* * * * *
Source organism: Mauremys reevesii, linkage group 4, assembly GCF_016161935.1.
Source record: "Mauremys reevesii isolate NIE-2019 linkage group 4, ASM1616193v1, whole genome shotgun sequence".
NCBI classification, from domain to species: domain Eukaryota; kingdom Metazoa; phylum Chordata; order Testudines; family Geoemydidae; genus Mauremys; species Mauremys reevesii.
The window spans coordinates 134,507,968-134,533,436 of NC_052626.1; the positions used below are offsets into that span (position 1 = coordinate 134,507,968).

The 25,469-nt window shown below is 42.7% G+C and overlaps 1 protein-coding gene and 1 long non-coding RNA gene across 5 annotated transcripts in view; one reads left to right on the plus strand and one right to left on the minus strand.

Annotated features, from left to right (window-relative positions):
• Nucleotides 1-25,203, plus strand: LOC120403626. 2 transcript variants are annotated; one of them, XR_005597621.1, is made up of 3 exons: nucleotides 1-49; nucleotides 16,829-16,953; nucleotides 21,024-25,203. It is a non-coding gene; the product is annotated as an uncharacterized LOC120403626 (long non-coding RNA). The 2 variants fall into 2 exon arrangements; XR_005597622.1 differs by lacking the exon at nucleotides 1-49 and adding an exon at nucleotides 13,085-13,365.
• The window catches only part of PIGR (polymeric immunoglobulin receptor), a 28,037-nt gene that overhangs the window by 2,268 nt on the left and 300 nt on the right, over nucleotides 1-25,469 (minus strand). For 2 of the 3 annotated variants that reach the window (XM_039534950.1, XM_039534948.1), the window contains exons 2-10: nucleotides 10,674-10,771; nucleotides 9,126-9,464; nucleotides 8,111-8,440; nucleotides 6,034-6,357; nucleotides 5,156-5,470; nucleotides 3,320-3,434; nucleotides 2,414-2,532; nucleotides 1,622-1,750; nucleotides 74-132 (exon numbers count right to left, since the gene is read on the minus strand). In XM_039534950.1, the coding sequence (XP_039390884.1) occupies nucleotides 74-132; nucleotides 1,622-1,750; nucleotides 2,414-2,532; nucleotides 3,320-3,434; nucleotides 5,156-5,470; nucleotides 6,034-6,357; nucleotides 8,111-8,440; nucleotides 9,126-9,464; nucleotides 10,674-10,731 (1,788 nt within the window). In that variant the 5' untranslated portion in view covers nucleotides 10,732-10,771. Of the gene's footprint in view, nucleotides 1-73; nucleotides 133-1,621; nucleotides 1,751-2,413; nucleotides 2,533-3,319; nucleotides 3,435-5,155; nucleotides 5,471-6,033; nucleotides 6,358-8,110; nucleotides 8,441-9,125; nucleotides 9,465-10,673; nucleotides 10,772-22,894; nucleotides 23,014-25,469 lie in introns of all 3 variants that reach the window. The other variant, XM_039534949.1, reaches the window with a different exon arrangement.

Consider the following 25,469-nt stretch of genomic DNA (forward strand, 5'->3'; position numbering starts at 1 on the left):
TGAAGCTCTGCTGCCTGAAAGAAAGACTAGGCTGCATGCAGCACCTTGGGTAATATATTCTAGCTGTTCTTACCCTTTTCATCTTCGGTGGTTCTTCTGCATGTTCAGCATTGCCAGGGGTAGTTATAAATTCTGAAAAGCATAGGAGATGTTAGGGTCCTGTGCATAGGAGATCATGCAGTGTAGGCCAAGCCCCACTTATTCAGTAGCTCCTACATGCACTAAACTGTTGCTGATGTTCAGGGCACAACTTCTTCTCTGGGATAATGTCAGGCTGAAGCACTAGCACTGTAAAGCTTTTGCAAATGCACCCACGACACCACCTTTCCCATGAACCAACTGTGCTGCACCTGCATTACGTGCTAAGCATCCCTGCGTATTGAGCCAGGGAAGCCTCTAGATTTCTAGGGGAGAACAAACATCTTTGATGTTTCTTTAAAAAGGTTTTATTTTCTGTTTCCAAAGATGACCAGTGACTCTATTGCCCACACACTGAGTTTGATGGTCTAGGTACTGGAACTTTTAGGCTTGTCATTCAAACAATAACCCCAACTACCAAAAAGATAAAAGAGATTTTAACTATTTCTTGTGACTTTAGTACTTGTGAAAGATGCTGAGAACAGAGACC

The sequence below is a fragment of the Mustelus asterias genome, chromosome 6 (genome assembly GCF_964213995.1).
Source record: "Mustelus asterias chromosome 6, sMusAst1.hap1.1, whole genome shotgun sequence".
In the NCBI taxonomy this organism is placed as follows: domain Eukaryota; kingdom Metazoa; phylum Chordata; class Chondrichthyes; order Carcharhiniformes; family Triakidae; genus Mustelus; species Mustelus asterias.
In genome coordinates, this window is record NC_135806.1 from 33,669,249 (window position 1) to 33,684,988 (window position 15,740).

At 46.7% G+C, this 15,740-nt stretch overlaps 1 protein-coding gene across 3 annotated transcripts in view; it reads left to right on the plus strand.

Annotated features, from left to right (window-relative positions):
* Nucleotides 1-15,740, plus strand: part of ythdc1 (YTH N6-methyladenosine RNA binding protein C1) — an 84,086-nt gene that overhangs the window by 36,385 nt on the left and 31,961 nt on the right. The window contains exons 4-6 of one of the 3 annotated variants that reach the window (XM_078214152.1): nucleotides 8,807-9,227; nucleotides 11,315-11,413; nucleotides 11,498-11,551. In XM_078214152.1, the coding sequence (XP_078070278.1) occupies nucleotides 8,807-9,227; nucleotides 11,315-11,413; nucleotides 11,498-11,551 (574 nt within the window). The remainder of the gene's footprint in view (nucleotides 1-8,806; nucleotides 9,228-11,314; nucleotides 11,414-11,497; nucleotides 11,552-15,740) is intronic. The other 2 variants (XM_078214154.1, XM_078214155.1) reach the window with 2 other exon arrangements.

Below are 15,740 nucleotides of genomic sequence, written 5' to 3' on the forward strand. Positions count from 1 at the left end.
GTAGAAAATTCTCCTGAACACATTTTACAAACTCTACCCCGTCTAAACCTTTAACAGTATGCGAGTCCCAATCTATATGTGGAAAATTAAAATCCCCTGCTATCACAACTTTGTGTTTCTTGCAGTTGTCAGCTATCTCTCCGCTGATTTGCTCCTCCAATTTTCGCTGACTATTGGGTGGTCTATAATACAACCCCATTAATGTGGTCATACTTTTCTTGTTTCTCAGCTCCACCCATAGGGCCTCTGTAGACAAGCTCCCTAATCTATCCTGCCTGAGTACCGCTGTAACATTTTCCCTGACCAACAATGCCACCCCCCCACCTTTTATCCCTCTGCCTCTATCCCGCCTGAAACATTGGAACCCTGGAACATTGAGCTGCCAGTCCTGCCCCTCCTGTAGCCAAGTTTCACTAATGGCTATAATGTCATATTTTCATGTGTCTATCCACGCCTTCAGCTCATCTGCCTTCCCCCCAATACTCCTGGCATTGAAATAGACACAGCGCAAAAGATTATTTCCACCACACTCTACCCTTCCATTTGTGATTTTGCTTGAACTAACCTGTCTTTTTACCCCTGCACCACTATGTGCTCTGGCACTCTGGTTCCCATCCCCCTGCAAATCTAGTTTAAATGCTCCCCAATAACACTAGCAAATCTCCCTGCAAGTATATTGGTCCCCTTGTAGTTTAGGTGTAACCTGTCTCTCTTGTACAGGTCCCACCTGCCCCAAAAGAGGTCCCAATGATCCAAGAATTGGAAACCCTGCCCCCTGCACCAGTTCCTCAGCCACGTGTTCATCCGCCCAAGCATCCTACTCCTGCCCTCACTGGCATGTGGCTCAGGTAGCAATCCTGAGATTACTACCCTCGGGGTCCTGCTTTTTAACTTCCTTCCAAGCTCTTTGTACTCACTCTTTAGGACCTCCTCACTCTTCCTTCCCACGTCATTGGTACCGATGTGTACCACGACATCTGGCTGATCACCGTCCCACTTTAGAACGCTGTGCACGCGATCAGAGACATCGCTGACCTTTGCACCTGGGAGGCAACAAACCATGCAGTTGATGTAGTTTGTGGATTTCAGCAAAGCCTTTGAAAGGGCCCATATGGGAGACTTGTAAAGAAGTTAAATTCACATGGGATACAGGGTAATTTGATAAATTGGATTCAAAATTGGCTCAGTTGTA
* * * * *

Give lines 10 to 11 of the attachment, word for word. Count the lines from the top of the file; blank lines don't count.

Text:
TGAAGCTCTGCTGCCTGAAAGAAAGACTAGGCTGCATGCAGCACCTTGGGTAATATATTCTAGCTGTTCTTACCCTTTTCATCTTCGGTGGTTCTTCTGCATGTTCAGCATTGCCAGGGGTAGTTATAAATTCTGAAAAGCATAGGAGATGTTAGGGTCCTGTGCATAGGAGATCATGCAGTGTAGGCCAAGCCCCACTTATTCAGTAGCTCCTACATGCACTAAACTGTTGCTGATGTTCAGGGCACAACTTCTTCTCTGGGATAATGTCAGGCTGAAGCACTAGCACTGTAAAGCTTTTGCAAATGCACCCACGACACCACCTTTCCCATGAACCAACTGTGCTGCACCTGCATTACGTGCTAAGCATCCCTGCGTATTGAGCCAGGGAAGCCTCTAGATTTCTAGGGGAGAACAAACATCTTTGATGTTTCTTTAAAAAGGTTTTATTTTCTGTTTCCAAAGATGACCAGTGACTCTATTGCCCACACACTGAGTTTGATGGTCTAGGTACTGGAACTTTTAGGCTTGTCATTCAAACAATAACCCCAACTACCAAAAAGATAAAAGAGATTTTAACTATTTCTTGTGACTTTAGTACTTGTGAAAGATGCTGAGAACAGAGACC

The sequence below is a fragment of the Mustelus asterias genome, chromosome 6 (genome assembly GCF_964213995.1).